Mayor Allender: Growing homelessness causes 'economic damage’ to Rapid City

It’s an issue across the country: Homelessness.
Published: Sep. 30, 2020 at 11:22 PM CDT
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RAPID CITY, S.D. (KOTA) - Local officials and homeless advocates met on Wednesday to speak on the homeless situation in Rapid City.

“And in the last few months, the homeless population is growing,” said Mayor Steve Allender. “There’s been an influx from the local Indian reservations. Many new homeless who are here are attracted by the free food and parks. There are several groups now feeding homeless members in city parks and about town. We know this because this is what they tell us. many of this group are attracted by the availability of alcohol.”

But, in an area that sees winter temperatures below freezing, the cold causes concern.

“There’s been mounting pressure for local government to fix this,” said Allender. “Specifically to provide housing for homeless individuals, as long as it’s housing that will allow them to live their current lifestyle, and as long as it’s before winter.”

Rapid City Police Chief Don Hedrick said it is the duty of law enforcement to protect all members of the community, especially the most vulnerable.

“And I can tell you our officers are out on the street every day, working to ensure safety for our city’s homeless,” said Hedrick.

In January 2018, RCPD created a quality of life unit, which connects the homeless with social services. Hedrick said, to date, they have helped at least 70 people get off the streets. He wants to add two social workers to the unit.

Allender said tackling the homeless problem is one of the most expensive things the city faces.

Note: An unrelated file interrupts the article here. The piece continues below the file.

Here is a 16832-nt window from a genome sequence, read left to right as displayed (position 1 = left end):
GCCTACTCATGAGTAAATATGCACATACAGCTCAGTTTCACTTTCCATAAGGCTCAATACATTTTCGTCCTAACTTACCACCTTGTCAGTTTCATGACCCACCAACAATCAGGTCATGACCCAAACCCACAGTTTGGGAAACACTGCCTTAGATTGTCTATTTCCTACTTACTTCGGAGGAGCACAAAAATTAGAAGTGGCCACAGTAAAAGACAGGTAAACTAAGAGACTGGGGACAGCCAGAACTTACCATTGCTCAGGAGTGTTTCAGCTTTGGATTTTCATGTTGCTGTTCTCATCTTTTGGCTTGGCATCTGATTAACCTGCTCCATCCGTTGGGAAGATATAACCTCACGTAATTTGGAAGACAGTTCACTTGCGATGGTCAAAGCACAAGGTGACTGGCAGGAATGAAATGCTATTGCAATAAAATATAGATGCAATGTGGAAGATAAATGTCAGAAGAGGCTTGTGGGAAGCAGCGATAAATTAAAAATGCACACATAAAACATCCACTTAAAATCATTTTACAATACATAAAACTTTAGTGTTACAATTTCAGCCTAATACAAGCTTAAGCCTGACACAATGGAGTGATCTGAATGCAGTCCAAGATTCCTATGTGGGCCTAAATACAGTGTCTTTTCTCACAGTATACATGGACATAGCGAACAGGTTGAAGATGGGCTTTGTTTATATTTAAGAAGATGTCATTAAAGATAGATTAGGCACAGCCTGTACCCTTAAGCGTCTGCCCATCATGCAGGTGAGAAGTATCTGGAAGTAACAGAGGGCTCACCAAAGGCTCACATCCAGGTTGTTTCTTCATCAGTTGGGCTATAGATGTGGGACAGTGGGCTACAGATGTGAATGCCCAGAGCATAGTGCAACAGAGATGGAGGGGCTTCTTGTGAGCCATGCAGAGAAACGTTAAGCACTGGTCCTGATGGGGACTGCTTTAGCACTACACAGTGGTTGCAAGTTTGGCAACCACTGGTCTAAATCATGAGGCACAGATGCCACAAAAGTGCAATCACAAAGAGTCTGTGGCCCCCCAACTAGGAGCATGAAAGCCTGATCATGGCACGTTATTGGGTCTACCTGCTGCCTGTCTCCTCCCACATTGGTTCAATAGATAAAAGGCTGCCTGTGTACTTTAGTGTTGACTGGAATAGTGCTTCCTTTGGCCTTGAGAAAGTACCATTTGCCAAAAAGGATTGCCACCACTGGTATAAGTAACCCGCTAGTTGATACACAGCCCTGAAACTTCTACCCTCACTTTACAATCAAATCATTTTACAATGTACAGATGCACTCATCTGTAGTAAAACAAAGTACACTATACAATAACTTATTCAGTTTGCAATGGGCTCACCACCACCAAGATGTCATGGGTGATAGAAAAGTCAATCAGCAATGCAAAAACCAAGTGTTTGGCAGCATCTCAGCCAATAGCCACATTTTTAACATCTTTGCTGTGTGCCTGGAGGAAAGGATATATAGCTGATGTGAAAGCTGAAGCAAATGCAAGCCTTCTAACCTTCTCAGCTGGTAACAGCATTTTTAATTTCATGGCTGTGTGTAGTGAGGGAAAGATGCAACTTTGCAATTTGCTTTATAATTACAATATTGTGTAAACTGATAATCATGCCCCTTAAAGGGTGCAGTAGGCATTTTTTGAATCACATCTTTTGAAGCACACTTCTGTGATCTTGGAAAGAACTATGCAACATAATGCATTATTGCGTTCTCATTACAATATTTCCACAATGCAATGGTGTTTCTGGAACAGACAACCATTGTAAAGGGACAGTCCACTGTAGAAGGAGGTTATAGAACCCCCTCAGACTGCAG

“Fifty percent, roughly, of the police and fire budget in Rapid City, goes toward homeless services,” said Allender. “That is $15 million annually going out of the police and fire budget to provide short-term, largely non-beneficial treatment to homelessness. About the economic damage that is caused by homelessness. The homeless individuals lined up at your storefront, begging money from your customers, frightening people, making them feel scared.”

Allender said there are large groups of homeless people wandering through downtown Raid City, many of whom Allender said alcoholics, who are not seeking help. He said he will not allow tax dollars to provide services for people who don’t want to be helped.

Allender said the homeless who have traveled to Rapid City left existing support systems.

“The homeless that are here from out of town should go home immediately,” said Allender. “That might sound harsh, and that might sound like it’s far fetched-- they’re homeless. Well, we can assist with transportation to those folks who are here and need to find their way back home. But the enabling must stop. The warm feeling one gets from feeding the homeless in a public space only puts them at an additional risk. We have it right from their mouths that they are here, in part, because they are being fed in the parks.”

Allender does want more funding for local service providers, and he wants it to come from the community.

He said if people donate a few dollars a month, these organizations would have more resources to do their jobs. Or people can donate their time to volunteer.

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